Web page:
Hardware Architecture

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Pablo Edronkin

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A discussion or description of the hardware used in our flight sim cockpit should be divided in two parts: First, we should see the hardware from a strictly systems design perspective, as components of a network, and secondly, as aeronautical systems, from an aeronautical engineering standpoint. For a systems analyst, rudder pedals, levers, seats, etc. are computer peripherals, strictly speaking, while for a pilot or flight systems engineer, they are systems. The reason for this dual perspective resides in the way in which such components are treated: Programmatically they are dealt with drivers and configuration programs and each such peripheral is nothing else than another gadget connected using a given protocol - in our case, USB. Aeronautically speaking, however, these peripherals are completely different things.

So we will start describing the MLF simulator as a system firstly from the standpoint of a systems analyst and then, by means of all links contained in this page, we will discuss each peripheral or subsystem from the point of view proper of aviation.The MLF simulator was conceived with the idea of saving money whenever possible in mind. Many simulators use computer networks logically connected by means of programs such as WideView and WideFS, but we tried to save as much as possible in these systems because they can be counted among the most expensive in any such project, not to mention that having more networked PCs means that upgrading anything becomes a rather complicated proposition.

We think that it is also healthy to assume that the whole simulator will be upgraded in the future as a whole as software evolves (i.e. our flight simulation base software, MSFS, will come up in new versions) and so we should design our systems with some room, so to speak, to allow for future changes and expansions. So we decided to invest a little more to get a high end computer that we would use as a server in a two-PC network. The main one would do everything related to the simulator, meaning that it would handle al peripherals, modules and visuals, with ample RAM, a good video card and lots of USB ports.

The second computer would be used for instruction, general management and handling all external communications. We called this PC our CIV, for an acronym in Spanish meaning that it handles these external tasks. However, a third PC suddenly became available for free as we were just beginning with the construction and so we decided to save money on one of the two Triple Head 2Go units that we required so that the server would handle all internal and external visuals with one video card. The third PC (CVE) would then handle all external visuals while the server would manage the general logic, the peripherals as well as the three flat monitors that comprise the cockpit panel. The CVE is free to work as a dedicated computer that handles only one or more external views.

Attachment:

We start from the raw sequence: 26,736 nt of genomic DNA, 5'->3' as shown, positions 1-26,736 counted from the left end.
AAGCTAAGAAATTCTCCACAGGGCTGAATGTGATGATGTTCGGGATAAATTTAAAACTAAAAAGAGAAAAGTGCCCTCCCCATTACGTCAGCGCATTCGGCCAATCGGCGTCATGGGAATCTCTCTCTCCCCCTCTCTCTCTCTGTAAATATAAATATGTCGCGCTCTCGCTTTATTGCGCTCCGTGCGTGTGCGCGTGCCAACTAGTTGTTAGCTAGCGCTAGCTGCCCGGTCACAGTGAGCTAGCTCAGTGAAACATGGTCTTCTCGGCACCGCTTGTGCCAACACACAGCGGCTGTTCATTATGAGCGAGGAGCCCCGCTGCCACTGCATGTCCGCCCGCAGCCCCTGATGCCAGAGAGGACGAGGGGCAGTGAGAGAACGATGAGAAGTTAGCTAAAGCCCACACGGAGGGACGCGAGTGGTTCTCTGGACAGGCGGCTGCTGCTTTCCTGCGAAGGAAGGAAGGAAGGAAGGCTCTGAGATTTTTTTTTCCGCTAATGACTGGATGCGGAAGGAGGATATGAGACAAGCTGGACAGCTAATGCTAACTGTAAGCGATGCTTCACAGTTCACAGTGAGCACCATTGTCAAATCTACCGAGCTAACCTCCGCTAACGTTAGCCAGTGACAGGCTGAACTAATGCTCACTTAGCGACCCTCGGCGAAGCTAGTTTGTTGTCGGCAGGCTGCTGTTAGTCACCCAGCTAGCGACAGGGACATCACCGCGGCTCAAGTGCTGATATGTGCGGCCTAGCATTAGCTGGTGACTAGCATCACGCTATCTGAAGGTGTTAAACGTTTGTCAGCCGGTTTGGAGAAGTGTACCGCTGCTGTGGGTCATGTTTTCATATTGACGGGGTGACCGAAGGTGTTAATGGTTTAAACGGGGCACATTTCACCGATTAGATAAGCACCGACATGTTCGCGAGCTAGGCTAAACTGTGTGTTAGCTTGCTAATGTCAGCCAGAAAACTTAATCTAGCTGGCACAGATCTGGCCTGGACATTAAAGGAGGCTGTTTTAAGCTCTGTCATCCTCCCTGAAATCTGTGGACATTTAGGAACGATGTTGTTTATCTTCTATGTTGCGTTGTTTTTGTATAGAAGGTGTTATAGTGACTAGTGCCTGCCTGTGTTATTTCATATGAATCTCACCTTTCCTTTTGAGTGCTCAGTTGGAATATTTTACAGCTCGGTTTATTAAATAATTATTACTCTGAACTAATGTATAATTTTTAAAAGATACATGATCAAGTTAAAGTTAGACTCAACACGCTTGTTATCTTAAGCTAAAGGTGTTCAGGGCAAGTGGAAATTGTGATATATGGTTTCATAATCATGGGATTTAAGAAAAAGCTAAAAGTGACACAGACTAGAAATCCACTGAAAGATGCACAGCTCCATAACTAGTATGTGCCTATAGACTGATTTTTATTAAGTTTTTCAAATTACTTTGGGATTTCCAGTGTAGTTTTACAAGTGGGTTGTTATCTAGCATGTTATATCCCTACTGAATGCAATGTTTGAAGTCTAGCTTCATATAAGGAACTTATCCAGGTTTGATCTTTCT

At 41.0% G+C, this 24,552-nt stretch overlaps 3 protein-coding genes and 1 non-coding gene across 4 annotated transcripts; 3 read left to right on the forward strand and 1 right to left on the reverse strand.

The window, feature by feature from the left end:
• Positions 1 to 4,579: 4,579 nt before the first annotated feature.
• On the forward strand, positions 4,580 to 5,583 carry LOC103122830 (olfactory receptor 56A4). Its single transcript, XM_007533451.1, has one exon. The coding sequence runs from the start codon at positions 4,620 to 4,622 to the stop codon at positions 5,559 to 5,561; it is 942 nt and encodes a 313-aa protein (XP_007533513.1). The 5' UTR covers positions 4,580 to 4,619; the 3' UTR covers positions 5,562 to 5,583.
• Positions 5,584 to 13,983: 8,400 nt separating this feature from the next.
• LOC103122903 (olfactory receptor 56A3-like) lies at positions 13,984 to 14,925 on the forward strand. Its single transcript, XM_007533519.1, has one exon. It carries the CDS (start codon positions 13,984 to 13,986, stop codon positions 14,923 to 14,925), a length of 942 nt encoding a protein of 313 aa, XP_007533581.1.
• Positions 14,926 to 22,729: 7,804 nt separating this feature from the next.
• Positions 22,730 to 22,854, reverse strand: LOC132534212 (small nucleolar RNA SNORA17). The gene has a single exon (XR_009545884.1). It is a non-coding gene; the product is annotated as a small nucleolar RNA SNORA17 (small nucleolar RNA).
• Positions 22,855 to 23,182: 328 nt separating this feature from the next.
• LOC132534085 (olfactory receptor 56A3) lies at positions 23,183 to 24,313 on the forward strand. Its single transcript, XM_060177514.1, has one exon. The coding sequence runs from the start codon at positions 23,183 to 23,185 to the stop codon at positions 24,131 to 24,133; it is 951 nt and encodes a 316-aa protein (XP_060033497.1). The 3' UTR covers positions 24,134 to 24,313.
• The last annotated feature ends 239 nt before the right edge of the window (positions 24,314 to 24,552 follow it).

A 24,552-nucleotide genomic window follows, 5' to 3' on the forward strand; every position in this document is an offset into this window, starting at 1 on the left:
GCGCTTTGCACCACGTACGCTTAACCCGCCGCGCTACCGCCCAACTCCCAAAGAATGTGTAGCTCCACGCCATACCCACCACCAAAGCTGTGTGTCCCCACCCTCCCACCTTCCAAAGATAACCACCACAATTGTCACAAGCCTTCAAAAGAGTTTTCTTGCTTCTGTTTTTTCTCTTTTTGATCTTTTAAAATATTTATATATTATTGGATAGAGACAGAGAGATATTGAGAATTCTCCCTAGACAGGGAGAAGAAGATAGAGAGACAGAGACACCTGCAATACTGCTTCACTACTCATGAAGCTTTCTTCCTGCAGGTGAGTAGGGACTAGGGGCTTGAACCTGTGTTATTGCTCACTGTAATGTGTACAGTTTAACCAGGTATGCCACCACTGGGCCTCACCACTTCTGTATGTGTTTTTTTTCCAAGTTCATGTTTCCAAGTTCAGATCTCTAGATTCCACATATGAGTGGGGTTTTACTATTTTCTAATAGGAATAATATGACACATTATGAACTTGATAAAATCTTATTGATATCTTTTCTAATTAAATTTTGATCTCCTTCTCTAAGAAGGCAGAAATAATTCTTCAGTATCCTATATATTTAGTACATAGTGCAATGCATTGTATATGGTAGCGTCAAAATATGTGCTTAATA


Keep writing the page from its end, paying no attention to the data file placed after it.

We easily connected the server, the CIV and the CVE by means of a small hub using TCP/IP as our local network protocol, installed Wideview and WideFS, configured MSFS as required by Wideview, and lastly began connecting all peripherals, modules and hardware to the USB ports.

In other words, the MLF simulator is a star-topology network formed by three computers. One of these acts as a server and the two remaining ones as clients. One of these client computers handles the external visuals while the other is used to manage the network and provide instruction services, while the server itself handles the simulation logic, the internal visuals as well as all peripherals.


On top the network server and below, a white PC that acts as the external visuals computer.
On top the network server and below, a white PC that acts as the external visuals computer.



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